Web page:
From the Courts
August 20, 2004
Draft Bill causing reactions

A Civil Society Organizations Bill, to go before the House of Assembly, is causing some reactions here.
The Bill, dated 8 July, 2004, aimed at providing good governance of non-governmental and community-based organizations as social partners in civil society, and creating high standards of transparency and accountability, is being viewed by some as a tool for Government to control and manipulate the community based organizations.{{more}}
Local lawyer Bayliss Fredrick has scoffed at the draft bill, calling for consultations and saying it encroaches on constitutional rights and freedom.
“The practical application of this Bill will affect the freedom of individuals to assist the community, themselves and one another. The Bill seeks to control the non-commercial activities of the community. This is a fetter on the community, a fetter on democracy”, Fredrick complained to reporters on Monday.
“Circulating the Bill is a Constitutional must, so that people know what Parliament proposes to impose on the community”, he added.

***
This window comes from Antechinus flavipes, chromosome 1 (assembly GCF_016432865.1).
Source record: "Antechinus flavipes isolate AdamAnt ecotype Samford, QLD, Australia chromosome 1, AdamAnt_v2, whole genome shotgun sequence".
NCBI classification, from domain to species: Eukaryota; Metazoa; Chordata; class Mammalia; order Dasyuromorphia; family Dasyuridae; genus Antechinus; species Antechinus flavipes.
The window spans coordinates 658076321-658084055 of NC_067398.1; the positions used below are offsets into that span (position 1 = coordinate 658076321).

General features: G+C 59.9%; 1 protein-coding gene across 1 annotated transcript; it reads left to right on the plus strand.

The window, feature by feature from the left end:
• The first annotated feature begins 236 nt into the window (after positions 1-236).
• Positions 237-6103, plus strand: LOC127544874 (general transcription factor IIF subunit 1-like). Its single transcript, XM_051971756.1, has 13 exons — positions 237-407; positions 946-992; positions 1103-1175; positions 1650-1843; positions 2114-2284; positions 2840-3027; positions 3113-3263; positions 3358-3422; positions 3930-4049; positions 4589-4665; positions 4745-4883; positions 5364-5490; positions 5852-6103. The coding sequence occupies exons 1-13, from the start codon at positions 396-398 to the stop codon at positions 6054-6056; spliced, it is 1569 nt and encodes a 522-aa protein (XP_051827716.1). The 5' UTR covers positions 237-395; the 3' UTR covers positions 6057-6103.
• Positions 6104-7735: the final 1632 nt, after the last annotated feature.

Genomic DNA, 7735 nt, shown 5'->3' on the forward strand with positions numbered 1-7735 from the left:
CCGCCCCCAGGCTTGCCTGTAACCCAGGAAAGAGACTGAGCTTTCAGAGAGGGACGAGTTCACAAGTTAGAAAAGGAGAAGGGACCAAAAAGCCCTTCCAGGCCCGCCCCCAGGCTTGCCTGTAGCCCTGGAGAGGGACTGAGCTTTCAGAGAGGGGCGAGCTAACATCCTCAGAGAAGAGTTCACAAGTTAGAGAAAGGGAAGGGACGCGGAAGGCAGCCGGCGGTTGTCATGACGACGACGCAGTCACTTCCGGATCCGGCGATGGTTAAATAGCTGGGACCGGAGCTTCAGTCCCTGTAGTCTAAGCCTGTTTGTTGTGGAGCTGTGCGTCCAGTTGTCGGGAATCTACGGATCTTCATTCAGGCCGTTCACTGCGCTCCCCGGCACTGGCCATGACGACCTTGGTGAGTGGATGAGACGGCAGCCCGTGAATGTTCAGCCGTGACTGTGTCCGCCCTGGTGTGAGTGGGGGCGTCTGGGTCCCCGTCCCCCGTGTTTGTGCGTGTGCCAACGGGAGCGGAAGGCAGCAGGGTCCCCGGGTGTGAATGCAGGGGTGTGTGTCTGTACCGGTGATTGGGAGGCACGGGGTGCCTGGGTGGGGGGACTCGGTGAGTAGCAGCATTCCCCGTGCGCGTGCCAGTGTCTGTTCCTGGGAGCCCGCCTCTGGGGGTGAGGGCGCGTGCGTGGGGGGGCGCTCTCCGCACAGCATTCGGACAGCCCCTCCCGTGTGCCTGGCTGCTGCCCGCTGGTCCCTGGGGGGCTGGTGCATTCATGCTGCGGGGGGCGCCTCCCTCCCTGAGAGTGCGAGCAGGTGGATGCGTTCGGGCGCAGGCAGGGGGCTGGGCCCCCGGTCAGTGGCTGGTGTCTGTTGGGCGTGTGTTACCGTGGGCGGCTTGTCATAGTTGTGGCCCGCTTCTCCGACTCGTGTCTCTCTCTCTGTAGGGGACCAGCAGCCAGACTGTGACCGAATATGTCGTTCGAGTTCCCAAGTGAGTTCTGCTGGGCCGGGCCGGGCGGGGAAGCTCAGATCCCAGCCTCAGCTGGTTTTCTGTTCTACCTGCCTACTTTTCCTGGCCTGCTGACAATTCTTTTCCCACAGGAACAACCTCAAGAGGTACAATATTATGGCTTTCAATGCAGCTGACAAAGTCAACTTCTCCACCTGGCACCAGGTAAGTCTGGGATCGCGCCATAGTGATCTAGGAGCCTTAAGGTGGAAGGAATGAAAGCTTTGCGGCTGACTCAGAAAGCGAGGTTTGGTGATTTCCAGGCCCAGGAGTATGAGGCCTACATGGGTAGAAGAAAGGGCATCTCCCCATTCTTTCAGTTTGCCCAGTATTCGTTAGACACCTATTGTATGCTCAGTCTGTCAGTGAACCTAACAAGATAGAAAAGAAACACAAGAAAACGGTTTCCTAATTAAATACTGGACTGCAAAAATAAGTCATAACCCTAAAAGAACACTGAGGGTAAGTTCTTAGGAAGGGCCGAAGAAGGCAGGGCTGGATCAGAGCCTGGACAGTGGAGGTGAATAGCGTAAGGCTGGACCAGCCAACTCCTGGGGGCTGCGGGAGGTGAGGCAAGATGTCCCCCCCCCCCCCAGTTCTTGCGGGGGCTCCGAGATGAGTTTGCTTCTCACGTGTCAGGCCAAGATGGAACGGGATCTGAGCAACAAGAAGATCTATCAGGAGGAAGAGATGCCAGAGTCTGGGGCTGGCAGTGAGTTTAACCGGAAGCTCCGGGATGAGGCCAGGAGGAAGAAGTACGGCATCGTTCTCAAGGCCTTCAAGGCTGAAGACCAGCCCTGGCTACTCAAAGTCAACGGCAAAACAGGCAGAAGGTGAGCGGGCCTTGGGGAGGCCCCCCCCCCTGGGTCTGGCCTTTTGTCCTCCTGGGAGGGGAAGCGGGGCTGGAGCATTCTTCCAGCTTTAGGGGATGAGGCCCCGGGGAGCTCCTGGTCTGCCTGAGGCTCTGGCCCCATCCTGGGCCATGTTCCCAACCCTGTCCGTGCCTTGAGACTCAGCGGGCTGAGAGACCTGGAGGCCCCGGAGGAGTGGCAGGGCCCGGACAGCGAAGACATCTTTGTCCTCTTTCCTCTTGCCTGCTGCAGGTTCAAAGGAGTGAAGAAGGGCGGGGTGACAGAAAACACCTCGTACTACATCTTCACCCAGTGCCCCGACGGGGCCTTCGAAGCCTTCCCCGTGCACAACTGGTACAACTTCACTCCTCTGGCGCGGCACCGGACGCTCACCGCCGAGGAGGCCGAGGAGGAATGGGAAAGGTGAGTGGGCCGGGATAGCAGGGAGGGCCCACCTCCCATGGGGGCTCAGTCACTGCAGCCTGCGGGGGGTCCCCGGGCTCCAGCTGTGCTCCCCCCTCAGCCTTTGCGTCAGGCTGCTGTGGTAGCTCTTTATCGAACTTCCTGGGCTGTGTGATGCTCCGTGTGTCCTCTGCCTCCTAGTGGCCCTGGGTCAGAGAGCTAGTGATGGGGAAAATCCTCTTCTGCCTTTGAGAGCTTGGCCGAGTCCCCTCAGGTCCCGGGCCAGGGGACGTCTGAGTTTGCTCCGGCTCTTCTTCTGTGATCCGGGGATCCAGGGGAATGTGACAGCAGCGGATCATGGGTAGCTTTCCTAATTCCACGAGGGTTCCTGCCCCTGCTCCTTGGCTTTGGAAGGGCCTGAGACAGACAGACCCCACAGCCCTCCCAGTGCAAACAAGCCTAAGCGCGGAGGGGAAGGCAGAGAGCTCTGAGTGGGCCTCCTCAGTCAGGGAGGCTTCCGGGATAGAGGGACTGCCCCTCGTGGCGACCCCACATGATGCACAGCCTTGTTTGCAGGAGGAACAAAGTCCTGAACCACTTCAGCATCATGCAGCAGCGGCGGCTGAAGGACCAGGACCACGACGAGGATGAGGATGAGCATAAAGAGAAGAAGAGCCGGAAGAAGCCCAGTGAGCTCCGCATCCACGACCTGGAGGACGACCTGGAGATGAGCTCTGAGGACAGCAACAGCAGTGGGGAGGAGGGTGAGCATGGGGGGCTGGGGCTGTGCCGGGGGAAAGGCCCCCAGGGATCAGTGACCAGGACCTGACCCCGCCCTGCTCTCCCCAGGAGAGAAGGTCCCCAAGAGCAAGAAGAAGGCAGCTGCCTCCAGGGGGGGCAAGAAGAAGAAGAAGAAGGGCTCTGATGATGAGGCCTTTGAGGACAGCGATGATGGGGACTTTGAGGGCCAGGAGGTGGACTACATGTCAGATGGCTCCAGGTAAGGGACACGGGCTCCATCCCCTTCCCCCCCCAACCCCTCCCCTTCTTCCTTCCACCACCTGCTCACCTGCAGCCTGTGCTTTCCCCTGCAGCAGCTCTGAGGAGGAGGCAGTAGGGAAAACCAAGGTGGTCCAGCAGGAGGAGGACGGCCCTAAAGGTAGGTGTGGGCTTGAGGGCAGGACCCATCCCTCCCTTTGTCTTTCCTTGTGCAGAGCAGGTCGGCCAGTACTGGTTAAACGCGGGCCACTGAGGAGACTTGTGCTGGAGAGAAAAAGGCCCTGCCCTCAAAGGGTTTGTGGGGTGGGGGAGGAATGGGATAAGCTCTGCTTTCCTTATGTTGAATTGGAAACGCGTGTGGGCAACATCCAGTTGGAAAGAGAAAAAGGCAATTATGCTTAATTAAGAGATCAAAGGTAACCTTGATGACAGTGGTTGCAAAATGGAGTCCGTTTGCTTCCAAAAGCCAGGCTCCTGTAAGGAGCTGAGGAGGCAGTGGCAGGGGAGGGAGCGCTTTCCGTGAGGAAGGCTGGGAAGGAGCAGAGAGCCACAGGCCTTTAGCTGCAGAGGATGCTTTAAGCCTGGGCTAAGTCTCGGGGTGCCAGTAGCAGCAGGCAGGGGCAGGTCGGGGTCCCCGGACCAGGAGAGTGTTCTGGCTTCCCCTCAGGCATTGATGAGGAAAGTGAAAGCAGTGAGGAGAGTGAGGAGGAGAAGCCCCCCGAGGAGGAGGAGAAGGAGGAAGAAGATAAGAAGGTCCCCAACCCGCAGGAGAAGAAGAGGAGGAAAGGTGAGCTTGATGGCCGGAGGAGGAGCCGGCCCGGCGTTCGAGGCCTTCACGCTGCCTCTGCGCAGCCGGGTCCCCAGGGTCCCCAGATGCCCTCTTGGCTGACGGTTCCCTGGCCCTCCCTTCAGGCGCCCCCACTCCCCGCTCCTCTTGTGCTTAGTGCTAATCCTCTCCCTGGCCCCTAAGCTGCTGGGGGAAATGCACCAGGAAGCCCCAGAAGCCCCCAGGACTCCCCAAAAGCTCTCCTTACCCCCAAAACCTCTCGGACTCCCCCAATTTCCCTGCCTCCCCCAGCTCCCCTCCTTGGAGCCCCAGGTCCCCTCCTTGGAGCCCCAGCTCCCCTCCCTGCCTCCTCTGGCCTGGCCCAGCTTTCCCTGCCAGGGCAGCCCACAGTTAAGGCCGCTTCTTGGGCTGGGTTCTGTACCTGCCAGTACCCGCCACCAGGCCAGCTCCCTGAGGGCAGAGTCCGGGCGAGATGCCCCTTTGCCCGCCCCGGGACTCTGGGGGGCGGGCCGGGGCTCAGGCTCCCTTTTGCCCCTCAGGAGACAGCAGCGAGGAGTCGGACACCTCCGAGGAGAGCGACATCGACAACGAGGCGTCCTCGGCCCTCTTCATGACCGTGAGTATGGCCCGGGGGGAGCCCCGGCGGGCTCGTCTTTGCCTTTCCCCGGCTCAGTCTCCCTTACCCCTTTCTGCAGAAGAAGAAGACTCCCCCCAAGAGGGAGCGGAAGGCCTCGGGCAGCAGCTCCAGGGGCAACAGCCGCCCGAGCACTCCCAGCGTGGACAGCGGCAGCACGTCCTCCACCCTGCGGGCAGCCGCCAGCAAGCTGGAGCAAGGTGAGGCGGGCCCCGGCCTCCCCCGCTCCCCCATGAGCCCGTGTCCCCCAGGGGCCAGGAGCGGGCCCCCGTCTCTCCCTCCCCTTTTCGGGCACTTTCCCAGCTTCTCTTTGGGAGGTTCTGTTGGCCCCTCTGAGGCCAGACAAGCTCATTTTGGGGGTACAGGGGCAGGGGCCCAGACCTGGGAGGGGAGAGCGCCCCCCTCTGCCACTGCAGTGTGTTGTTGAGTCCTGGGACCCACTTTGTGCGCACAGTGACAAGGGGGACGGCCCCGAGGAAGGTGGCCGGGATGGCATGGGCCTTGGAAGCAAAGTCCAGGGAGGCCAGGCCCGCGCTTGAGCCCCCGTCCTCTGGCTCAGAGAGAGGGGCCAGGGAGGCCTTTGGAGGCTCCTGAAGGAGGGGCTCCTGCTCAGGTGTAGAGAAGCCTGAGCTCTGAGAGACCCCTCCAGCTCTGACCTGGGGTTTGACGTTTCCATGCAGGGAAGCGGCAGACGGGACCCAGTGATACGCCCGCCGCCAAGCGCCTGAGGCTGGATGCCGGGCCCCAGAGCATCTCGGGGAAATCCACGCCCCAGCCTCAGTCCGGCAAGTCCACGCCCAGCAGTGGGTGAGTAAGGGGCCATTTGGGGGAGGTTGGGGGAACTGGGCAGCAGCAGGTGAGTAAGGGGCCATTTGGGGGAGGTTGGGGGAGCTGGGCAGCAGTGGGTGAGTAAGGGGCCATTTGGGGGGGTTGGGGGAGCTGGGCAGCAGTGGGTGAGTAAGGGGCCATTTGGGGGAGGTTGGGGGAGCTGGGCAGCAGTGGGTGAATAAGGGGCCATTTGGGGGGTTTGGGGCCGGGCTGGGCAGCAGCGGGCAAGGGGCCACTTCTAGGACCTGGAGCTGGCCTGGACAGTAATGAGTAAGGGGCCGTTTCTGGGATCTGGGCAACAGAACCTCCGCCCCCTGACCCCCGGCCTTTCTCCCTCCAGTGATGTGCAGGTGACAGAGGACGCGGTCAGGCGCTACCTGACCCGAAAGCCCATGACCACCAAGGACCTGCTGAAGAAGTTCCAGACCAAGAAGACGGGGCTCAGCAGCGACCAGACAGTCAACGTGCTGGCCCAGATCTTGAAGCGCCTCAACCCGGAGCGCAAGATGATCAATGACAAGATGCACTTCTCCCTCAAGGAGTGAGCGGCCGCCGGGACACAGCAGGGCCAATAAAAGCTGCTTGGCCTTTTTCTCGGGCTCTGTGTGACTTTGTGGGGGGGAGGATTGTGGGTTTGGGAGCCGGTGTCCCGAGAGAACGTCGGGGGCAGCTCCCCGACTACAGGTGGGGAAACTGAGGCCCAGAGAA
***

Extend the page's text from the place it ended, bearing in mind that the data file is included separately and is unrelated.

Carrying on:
Among the characteristics of a Civil Society Organization, Section 6, are: it shall be independent of Government control in its operations and management; the improvement of the circumstances and prospects of disadvantaged people who are unable to realize their potential or achieve their full rights in society, through direct or indirect forms of actions.
Fredrick is also taking issue with duties of the Government Ministry, Section 17 (2, D), which says that the Ministry shall provide personnel to a community-based organization for auditing its accounts and providing general administrative assistance to a community-based organization.
“Donor agencies send a lot of money to fund projects, and it is believed the Government would want to control how the funds are to be disbursed. The Bill will affect every non-commercial organization that is not government associated”, Fredrick charged.
Section 19 provides for the establishment of a Civil Society Commission which shall comprise two divisions: a Functional Division and a Review Division.
Among the duties of the Functional Division are; to receive and investigate any complaint made against a Civil Society Organization; to resolve conflicts between the Ministry and Civil Society Organizations; to instruct, advise and assist the management of Civil Society Organizations of any change in practices or procedures which may be necessary to prevent the occurrence of corrupt acts, except where there is a statutory duty on any person or authority to perform that function.
The Review Division is authorized to, among other things, entertain applications to review decisions made by the Functional Division of the Commission.